Chew Valley Lake (grid reference ) is a reservoir in Chew Stoke, Chew Valley, Somerset, England. It is the fifth-largest artificial lake in the United Kingdom, with an area of 1,200 acres (4.9 km2). The lake, created in the early 1950s, was opened by Queen Elizabeth II in 1956. It provides much of the drinking water for the city of Bristol and surrounding area, taking its supply from the Mendip Hills. Some of the lake water is used to maintain the flow in the River Chew.
|Chew Valley Lake|
|Governing body||Bristol Water|
|Chew Valley Lake|
Chew Valley Lake
|Primary inflows||River Chew|
|Primary outflows||River Chew|
|Catchment area||14,000 acres (57 km2)|
|Basin countries||United Kingdom|
|Surface area||1,200 acres (4.9 km2)|
|Average depth||14 ft (4.3 m)|
|Max. depth||37 ft (11 m)|
|Water volume||4,500,000,000 imp gal (0.020 km3)|
Before the lake was created, archaeological investigations were carried out that showed evidence of occupation since Neolithic times and included Roman artefacts. The lake is an important site for wildlife and has been designated a Site of Special Scientific Interest (SSSI) and a Special Protection Area (SPA). It is a national centre for birdwatching, with over 260 species recorded. The lake has indigenous and migrant water birds throughout the year, and two nature trails have been created. The flora and fauna provide habitats for some less common plants and insects.
Chew Valley Lake is in the Chew Valley at the northern edge of the Mendip Hills, surrounded by meadows and woods and close to the villages of Chew Stoke, Chew Magna and Bishop Sutton. When it was built in the 1950s, its 1,200 acres (4.9 km²) were flooded with 4,500 million imperial gallons (20,000,000 m³) of water from the Mendip hills, with a catchment area of 14,000 acres (57 km²). It is shallow, with an average depth of 14 ft (4 m) at top level and a maximum depth of just 37 ft (11 m). It is fed by small rivers, and it flows into the River Chew for 17 miles (27 km) before it joins the Avon to head out to sea. The deepest part is near the dam and the outlet tower, where the steeply sloping shores of Walley Bank and the north shore result in depths of up to 20 ft (6 m). "Denny Island", above the surface throughout the year, is wooded and provides a habitat for wildlife.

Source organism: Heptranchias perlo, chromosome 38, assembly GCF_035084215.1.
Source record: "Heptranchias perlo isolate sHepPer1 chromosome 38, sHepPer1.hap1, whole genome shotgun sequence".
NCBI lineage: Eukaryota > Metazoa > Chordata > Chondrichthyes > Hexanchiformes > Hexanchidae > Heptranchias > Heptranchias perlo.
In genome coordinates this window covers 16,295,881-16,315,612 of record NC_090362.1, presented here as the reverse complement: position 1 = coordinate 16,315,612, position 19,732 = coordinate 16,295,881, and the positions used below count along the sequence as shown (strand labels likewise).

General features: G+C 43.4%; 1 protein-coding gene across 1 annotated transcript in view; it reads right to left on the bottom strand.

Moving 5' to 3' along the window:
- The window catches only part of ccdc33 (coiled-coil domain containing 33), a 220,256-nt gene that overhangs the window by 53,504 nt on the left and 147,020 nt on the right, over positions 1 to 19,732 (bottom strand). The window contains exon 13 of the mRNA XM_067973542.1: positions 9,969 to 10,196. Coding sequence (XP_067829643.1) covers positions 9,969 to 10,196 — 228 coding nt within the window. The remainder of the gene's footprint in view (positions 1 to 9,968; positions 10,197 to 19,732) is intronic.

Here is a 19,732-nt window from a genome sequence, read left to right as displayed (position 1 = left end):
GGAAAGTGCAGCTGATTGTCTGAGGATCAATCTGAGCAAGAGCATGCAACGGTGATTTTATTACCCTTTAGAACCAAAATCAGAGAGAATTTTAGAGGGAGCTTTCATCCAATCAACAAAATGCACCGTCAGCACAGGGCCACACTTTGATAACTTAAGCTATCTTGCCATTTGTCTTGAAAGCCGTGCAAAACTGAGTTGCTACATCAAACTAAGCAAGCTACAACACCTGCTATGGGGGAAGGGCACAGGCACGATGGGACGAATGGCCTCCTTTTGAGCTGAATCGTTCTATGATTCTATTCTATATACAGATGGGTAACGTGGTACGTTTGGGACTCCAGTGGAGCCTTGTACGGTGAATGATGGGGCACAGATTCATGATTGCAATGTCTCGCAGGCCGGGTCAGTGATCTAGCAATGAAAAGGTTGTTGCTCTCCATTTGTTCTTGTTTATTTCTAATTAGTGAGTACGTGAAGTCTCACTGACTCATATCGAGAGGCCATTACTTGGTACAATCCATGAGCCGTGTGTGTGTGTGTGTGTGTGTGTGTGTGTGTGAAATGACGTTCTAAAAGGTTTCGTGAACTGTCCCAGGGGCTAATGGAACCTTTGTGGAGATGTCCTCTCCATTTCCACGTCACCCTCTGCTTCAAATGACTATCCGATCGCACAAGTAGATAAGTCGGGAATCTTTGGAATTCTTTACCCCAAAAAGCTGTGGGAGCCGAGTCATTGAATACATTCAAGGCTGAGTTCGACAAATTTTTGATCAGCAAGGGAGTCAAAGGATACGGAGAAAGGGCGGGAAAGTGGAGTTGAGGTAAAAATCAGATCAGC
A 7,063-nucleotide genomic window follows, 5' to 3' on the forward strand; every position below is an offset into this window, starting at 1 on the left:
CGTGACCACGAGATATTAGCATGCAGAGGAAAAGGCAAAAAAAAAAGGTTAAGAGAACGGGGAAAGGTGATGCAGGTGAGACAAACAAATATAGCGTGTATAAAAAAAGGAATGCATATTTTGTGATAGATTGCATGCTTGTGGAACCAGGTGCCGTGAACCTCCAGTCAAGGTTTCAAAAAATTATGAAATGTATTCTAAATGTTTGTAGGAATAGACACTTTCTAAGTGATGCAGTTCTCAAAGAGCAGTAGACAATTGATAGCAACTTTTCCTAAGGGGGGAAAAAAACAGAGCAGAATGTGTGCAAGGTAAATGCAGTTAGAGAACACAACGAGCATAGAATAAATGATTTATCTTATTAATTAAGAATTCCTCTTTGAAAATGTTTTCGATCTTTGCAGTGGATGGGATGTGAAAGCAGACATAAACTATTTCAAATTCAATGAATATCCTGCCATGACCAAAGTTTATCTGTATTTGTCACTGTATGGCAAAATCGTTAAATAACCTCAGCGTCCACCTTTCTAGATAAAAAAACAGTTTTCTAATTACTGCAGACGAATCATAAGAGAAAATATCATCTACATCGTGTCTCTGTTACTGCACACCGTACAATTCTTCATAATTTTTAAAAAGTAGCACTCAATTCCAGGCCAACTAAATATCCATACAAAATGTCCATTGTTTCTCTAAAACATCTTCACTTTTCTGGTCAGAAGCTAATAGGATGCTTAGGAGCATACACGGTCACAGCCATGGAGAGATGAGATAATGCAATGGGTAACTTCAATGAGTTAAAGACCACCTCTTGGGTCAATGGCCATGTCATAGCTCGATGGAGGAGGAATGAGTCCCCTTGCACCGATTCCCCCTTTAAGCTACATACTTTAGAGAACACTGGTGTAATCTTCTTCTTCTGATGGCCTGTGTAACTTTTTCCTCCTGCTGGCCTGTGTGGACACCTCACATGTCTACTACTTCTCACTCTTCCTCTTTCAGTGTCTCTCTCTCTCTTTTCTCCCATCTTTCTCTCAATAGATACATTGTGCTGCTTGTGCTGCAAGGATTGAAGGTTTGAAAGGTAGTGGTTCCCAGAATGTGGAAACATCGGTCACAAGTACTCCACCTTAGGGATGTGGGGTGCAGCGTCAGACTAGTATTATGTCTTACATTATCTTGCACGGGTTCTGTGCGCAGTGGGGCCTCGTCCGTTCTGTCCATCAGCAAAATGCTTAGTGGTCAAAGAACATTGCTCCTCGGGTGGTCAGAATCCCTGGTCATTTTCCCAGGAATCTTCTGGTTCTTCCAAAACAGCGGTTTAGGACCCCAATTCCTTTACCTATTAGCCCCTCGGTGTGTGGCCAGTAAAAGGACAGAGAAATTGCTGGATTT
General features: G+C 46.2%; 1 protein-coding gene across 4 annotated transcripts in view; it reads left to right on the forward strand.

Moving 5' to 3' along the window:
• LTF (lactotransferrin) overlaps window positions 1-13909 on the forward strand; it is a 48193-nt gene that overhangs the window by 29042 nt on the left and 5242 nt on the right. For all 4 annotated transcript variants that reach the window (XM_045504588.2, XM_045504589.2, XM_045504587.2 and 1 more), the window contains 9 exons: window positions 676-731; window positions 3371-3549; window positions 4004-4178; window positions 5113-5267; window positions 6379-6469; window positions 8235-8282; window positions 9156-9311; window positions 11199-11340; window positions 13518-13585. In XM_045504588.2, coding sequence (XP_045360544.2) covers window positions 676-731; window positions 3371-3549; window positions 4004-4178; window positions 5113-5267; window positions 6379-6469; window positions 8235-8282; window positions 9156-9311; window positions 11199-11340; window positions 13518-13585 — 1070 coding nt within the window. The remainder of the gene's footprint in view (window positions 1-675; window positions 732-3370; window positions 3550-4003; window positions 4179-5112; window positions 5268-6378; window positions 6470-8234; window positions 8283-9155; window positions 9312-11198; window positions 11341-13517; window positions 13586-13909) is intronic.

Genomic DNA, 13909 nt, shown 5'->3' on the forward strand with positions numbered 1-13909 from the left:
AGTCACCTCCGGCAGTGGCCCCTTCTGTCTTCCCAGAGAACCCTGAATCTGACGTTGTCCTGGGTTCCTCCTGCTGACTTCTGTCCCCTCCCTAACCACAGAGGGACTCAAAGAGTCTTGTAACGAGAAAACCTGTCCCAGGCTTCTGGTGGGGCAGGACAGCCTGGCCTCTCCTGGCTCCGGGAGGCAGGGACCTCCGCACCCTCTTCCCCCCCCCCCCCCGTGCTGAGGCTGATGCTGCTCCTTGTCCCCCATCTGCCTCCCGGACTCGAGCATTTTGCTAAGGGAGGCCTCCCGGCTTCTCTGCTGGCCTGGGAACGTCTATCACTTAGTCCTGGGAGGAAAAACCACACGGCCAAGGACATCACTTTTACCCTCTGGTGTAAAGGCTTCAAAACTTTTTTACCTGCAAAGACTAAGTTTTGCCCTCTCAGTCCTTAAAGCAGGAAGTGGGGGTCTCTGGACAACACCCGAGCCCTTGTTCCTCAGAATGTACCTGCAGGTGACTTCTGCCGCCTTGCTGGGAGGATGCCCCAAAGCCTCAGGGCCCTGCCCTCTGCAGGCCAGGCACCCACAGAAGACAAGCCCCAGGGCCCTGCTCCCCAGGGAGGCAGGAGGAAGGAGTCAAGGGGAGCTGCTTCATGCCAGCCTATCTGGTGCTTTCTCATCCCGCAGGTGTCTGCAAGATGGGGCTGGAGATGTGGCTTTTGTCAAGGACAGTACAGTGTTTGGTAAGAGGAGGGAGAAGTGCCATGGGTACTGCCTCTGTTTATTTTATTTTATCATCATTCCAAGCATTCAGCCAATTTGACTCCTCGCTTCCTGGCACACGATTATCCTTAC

The lake is owned and operated by Bristol Water, which created it in 1956 when the demand became too large for nearby Blagdon Lake. Working with the Avon Wildlife Trust, Somerset Wildlife Trust and other environmental groups, Bristol Water has encouraged various species of birds and plants, and created a venue for visitors.
It has two landscaped picnic areas. Facilities include a tea shop, with indoor and outdoor seating areas with a view of the lake, and information centre. There are a souvenir shop and small art gallery and two nature trails. The Grebe Trail is a hard-surfaced, all-weather path suitable for pedestrians, pushchairs and wheelchairs and covers a circuit 0.75 miles (1.2 km) long, starting and finishing at the wooded picnic area. The Bittern Trail is reached from the Grebe Trail by the footbridge over Hollow Brook. The grassy path is often waterlogged in winter, but there is a boardwalk over a short section. The trail runs along the east shore, visits an open bird hide and returns to the footbridge, making a 1-mile (1.5-kilometre) circuit. Bristol Water imposes conditions on visitors, particularly related to the areas where dogs are allowed.
Access to the waterside is restricted in places to reduce the disruption to wildlife. Paths around the lake are generally flat and, where paths are surfaced, wheelchair access is possible.
Visitors are officially invited to use public transport, but overwhelmingly arrive by private car, encouraged by the provision of parking spaces. The "Chew Valley Explorer" bus route 672/674 provides access.